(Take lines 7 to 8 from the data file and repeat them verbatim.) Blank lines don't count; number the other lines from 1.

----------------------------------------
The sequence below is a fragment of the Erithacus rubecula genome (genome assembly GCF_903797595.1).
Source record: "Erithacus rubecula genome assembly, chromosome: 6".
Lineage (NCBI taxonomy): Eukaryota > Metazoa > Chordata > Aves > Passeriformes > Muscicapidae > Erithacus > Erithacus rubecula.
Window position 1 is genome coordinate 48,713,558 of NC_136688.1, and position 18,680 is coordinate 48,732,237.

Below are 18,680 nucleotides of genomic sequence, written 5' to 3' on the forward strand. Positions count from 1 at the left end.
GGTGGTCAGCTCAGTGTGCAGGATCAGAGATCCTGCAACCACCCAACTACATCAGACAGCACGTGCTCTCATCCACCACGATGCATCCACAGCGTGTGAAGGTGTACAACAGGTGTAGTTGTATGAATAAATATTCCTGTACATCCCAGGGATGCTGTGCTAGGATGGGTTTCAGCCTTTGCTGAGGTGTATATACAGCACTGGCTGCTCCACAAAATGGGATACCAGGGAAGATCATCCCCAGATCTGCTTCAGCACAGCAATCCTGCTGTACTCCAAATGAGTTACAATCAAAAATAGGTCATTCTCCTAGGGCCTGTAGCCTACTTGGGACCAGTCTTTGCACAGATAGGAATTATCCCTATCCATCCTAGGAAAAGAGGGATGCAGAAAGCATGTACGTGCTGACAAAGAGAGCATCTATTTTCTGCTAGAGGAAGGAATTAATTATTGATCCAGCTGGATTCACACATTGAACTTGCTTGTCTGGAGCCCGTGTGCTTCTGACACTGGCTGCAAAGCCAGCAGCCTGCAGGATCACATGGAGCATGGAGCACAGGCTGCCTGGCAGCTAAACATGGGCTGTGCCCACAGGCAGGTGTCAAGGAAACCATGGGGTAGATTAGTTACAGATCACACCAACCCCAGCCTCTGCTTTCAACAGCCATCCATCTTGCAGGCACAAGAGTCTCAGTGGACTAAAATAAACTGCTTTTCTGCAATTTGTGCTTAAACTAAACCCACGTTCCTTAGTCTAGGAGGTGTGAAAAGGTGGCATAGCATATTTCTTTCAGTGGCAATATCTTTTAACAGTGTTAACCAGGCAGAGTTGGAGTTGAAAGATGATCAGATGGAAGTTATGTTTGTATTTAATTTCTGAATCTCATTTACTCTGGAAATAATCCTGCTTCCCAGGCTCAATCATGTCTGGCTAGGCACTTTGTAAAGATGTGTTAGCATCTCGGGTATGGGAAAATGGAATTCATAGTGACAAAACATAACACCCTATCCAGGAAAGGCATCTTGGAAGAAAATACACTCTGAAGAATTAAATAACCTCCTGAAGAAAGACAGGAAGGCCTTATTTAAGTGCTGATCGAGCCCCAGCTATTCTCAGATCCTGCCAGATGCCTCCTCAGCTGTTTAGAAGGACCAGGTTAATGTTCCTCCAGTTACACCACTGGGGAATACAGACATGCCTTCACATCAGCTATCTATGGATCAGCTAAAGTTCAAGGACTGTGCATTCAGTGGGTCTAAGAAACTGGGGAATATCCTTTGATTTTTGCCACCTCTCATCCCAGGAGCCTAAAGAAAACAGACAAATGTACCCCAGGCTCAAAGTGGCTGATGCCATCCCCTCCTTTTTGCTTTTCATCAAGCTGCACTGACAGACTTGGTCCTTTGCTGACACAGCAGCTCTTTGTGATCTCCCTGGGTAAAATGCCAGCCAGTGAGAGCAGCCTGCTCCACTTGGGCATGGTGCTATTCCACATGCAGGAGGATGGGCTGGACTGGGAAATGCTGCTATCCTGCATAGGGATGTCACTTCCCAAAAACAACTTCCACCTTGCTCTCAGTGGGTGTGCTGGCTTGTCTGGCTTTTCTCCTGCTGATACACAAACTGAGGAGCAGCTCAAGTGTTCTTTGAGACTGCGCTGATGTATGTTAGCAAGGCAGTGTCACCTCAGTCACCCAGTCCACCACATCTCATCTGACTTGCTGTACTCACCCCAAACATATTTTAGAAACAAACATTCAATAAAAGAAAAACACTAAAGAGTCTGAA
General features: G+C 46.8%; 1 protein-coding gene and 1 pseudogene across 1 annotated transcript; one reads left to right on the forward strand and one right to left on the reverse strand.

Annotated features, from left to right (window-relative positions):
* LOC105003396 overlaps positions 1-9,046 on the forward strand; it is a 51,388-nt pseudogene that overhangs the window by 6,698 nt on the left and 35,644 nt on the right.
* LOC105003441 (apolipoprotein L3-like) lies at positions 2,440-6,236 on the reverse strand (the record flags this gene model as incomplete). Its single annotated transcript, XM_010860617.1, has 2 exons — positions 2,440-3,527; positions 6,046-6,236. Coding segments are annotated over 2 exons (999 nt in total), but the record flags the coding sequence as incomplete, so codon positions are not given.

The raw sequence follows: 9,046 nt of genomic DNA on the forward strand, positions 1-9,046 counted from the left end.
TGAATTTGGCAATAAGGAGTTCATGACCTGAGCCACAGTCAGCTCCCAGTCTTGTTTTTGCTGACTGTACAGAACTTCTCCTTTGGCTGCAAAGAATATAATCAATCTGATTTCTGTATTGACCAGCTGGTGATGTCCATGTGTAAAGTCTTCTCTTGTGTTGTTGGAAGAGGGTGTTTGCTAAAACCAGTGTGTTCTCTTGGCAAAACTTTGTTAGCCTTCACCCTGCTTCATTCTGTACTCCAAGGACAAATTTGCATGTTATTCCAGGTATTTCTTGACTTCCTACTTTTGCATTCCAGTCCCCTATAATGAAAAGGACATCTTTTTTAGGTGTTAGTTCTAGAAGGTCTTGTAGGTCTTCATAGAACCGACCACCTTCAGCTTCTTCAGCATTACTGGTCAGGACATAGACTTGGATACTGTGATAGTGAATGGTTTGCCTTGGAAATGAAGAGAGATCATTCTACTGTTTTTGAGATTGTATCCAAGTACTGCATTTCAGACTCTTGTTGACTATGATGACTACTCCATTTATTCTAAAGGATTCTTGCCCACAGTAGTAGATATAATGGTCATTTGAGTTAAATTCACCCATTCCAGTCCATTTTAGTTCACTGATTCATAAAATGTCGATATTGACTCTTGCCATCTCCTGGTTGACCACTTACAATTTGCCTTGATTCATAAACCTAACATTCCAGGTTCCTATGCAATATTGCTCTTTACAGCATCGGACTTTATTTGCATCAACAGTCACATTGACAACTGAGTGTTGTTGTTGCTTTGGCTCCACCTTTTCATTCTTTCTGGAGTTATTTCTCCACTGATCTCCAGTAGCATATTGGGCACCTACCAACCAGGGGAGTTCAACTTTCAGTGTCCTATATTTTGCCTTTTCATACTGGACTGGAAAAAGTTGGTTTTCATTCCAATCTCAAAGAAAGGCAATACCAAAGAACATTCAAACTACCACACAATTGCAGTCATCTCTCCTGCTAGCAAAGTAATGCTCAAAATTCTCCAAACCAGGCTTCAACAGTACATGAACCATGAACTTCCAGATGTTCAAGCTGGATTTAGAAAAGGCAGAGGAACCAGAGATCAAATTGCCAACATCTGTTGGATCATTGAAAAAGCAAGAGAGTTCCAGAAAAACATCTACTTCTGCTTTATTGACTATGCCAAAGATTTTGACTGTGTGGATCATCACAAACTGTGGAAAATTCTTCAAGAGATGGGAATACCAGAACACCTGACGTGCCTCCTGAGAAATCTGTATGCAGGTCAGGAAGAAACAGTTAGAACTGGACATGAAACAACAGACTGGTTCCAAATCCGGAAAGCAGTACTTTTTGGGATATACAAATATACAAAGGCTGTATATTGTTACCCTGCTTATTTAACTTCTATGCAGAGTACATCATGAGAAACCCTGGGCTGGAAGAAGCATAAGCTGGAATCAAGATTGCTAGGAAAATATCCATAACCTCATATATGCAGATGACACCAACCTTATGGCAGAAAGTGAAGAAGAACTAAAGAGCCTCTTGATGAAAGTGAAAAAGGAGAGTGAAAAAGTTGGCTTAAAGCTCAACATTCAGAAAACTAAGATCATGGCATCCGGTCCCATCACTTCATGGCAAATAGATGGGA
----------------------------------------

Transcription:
General features: G+C 46.8%; 1 protein-coding gene and 1 pseudogene across 1 annotated transcript; one reads left to right on the forward strand and one right to left on the reverse strand.

Annotated features, from left to right (window-relative positions):